In this paper, the task offloading mechanism under the multi-user single-cell scenario is mainly studied. In the scenario of a single cell, multiple users are connected to an edge server through a single LTE macro base station, and the edge server can schedule tasks to other edge computing servers connected thereto. Aiming at the competition and selfishness that may occur when multiple users uninstall their computing tasks, a global load balancing penalty factor is introduced to minimize the response time of global user tasks and make the load on each edge server relatively balanced. In addition, in view of the characteristics of dimensional explosion, scalability and poor dynamics faced by the centralized task scheduling as the number of users increases, an algorithm model for centralized training and distributed operation is proposed. By establishing each user as a Markov game model, a distributed task offloading algorithm DTOMALB based on multi-agent and load balancing is proposed. This DRL-based algorithm is able to improve the characteristics of dimensional explosion, scalability and poor dynamics faced by the currently existing task scheduling.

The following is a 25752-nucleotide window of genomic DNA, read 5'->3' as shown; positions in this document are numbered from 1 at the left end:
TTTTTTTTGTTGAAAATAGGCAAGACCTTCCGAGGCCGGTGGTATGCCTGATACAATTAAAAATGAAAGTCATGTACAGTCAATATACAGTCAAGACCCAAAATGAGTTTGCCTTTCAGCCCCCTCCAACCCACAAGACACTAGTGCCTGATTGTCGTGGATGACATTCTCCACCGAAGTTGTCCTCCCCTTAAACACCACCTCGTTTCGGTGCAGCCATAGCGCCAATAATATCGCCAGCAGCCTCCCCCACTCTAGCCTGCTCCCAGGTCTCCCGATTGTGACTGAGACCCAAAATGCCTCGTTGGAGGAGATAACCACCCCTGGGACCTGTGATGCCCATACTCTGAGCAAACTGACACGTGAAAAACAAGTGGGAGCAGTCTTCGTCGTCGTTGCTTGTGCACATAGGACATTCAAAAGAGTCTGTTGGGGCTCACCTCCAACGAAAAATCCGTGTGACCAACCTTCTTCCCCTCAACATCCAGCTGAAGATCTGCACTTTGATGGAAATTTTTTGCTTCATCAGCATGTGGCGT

The following is the structure of this paper. The second section is related work. The third section is the system model. This part mainly describes the single-cell multi-user scenario, communication model, and calculation model, and transforms the task offloading problem into a target optimization problem. The fourth section mainly proposes new algorithms. A task offloading algorithm based on multi-agent is proposed to optimize the user's response delay and balance the load, and improve the server's resource utilization. And through the centralized training and distributed operation mode, it solves the various problems that the centralized scheduling will produce and improves the robustness of the system. The fifth section is the experiment and results and discussions, mainly include the experimental method to verify the feasibility and effectiveness of DTOMALB, and the analysis of the simulation results. It also includes some discussions after the analysis of the results, discussing the meaning of the research results in the context of existing research, and emphasizing the limitations of the research. The last section is the conclusion.